- IDENTITY: IGI Church of Jesus Christ of Latter-day Saints Family History Internet web site, 02-04-08.
Relation of the Discovery and Conquest of the Kingdoms of Peru, p. 119
Chronology of the Conquest Period in the Andean Region
NOTE: -- One of the shorcomings of Pedro Pizarro's work is its total lack of dates. For that reason the present edition is now provided with the following chronological material which the reader may consult if he so desires. It is based on a wide range of the best available data.
1514: APRIL 12; Pedro Arias de Avila and his wife Isabel de Bobadilla sail from San Lucar de Barameda on their way to Panama.
JULY 20; They arrive at Panama. Pascual de Andagoya is of their party.
Wikipedia, the free encyclopedia 4/30/2012
Pedro Arias Dávila
Pedrarias Dávila (Pedro Arias de Ávila) y Ortiz de Cota (Segovia, Castile, c. 1440 - León, March 6, 1531, aged 91), was a Spanish colonial administrator. He led the first great Spanish expedition in the New World.
He was born into one of the most influential aristocratic families of XVth century Spain the grandson of King Henriquez IV's crypto-Jewish Contador General Diego Arias de Ávila, deceased 1466, and Elvira González, deceased 1463, parents of three children, namely, Pedro, deceased 1476 while fighting took place in Madrid and the father of our Pedro, Juan, later Bishop of Segovia, deceased at Rome, Italy, 1497 and Isabel, deceased 1472, whose descendants always resident at Segovia, could be tracked afterward, in the 16th century in the Inquisition records and trials.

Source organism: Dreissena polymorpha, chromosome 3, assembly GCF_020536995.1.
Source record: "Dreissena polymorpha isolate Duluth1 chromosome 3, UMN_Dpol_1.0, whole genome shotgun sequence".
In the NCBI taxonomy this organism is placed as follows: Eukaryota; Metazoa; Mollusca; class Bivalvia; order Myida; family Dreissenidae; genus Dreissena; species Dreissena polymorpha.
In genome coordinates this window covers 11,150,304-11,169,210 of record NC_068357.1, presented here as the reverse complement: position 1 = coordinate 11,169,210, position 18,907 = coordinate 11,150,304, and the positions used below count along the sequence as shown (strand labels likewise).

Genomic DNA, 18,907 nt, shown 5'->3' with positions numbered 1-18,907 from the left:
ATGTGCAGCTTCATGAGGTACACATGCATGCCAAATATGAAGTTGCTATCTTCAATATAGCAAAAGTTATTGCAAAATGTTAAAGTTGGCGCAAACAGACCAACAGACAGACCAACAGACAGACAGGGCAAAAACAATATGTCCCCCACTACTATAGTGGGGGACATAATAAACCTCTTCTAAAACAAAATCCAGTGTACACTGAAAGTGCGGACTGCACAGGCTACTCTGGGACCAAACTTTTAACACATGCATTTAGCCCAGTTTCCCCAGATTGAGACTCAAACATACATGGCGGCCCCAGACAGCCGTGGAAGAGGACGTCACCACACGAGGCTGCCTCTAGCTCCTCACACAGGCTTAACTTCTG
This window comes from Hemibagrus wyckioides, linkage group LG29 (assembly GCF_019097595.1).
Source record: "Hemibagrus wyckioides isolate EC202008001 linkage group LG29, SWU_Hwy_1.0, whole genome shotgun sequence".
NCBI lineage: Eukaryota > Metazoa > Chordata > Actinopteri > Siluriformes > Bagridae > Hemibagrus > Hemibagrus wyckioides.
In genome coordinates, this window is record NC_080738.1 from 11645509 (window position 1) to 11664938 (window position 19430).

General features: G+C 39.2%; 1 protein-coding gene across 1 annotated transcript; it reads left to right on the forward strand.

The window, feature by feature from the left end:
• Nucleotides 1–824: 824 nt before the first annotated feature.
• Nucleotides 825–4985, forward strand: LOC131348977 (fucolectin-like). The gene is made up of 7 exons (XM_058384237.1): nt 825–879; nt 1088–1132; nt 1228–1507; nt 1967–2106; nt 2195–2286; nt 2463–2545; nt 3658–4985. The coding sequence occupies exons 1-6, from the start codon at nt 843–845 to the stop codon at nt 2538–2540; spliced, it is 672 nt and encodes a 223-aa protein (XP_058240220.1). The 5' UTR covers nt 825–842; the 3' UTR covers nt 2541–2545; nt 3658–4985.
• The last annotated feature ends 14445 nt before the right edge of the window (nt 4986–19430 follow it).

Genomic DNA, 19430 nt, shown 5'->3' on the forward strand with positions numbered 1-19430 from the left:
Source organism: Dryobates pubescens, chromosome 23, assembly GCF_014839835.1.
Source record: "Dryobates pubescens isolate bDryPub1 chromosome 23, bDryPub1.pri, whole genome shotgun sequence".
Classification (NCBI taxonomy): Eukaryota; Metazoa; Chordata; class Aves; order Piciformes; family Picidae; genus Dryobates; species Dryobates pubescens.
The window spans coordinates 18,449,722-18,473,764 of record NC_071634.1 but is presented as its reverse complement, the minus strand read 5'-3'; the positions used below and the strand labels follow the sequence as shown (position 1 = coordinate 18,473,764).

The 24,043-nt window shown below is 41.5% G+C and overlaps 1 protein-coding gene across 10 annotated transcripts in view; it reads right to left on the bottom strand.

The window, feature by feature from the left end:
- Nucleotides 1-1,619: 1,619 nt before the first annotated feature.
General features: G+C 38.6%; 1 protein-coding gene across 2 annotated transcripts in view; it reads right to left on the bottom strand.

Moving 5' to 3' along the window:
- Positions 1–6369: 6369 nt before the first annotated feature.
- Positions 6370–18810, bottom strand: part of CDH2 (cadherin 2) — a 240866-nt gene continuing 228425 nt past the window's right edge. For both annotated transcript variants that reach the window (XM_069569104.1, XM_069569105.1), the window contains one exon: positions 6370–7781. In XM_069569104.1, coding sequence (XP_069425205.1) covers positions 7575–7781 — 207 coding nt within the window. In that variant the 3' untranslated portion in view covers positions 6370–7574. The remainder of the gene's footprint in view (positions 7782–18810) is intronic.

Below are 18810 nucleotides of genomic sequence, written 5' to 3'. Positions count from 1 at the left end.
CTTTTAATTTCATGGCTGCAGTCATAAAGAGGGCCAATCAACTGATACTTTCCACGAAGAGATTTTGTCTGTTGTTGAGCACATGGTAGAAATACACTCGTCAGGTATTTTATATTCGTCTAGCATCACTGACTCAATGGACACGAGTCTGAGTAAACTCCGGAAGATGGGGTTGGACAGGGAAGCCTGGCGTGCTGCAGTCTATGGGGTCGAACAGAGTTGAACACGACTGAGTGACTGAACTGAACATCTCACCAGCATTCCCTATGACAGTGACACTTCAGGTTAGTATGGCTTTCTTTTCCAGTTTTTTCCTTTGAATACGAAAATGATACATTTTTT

Pedro, deceased 1476 while fightings took place in Madrid and the father of our Pedro, married woman from Toledo María Ortiz de Cota, and besides this Pedro, they got another 8 sons/daughters:
Diego, (deceased 1482, no issue).
Juan, (1st count of Puñonrostro, title awarded by king Charles I of Spain, a.k.a. Holy Roman Emperor Charles V, deceased 1538)
Pedro, (1440 - León, now a town of Nicaragua, Central America, 6 March 1531, aged 91). Biography here.
Alonso, a priest in Sepúlveda.
Juan, married twice. One child from the first marriage who died young, no issue. Three males, 1 female. Several issues from different women in some cases.
Francisco, declared demented by the civil authorities.
Antón (or Hernán), issue from two sons.
Catalina, married powerful Royal Accountant Pedro Gómez de Ciudad Real, parents of literary man and poet Alvar González de Ciudad Real.
Elvira, a Franciscan Order nun, and
He married towards the end of 1485 an intimate friend of queen Isabella I of Spain, (whence probably his preferment), Isabel de Bobadilla y Peñalosa, deceased Madrid 1531, the daughter of Francisco de Bobadilla, probably deceased on the Atlantic Ocean, 1502, Governor since 21 May 1499, of the Island "La Española", now divided in two parts: Haiti and the Republic of Santo Domingo and María, being the niece of powerful family of the Marchioness of Moya, province of Cuenca, and Marchioness of Peñalosa, Beatriz Fernández de Bobadilla, deceased at Madrid on 10 September 1511, married to Royal Accountant from Cuenca, Andrés de Cabrera, deceased also at Madrid, 4 October 1511, some 3 weeks later.
This couple, Andrés de Cabrera and Beatriz Fernández de Bobadilla gave the keys of the Royal Treasury at Segovia, to Queen Isabel I of Castile and her husband, also a king, Ferdinand II of Aragon during the Civil War ensued from the death in strange circumstances, December 1474, of king of Castile, Henry IV of Castile, the half brother of much younger and immediately self promoted to Queen of Castile, Isabel I of Castile.
By this marriage, Arias Dávila family curried the favours again of Queen Isabela I and King Ferdinand II, in view of the close friendship of the Royal Couple with the "Cabrera" and "Bobadilla" families, in spite of Pedro Arias Dávila paternal uncle, the Bishop of Segovia, Juan Arias Dávila, a.k.a. Juan Arias de Ávila.
Pedro Arias Dávila served as soldier in wars against Moors at Granada, between 1486 and 1492, in Spain, and in North Africa, under Pedro Navarro intervening in the Conquest of Oran, now in Algeria. At the age of nearly seventy years he was made commander in 1514 by king Ferdinand II of Aragon of the largest Spanish expedition (19 vessels and 1,500 men) hitherto sent to America. [1, 2, 3]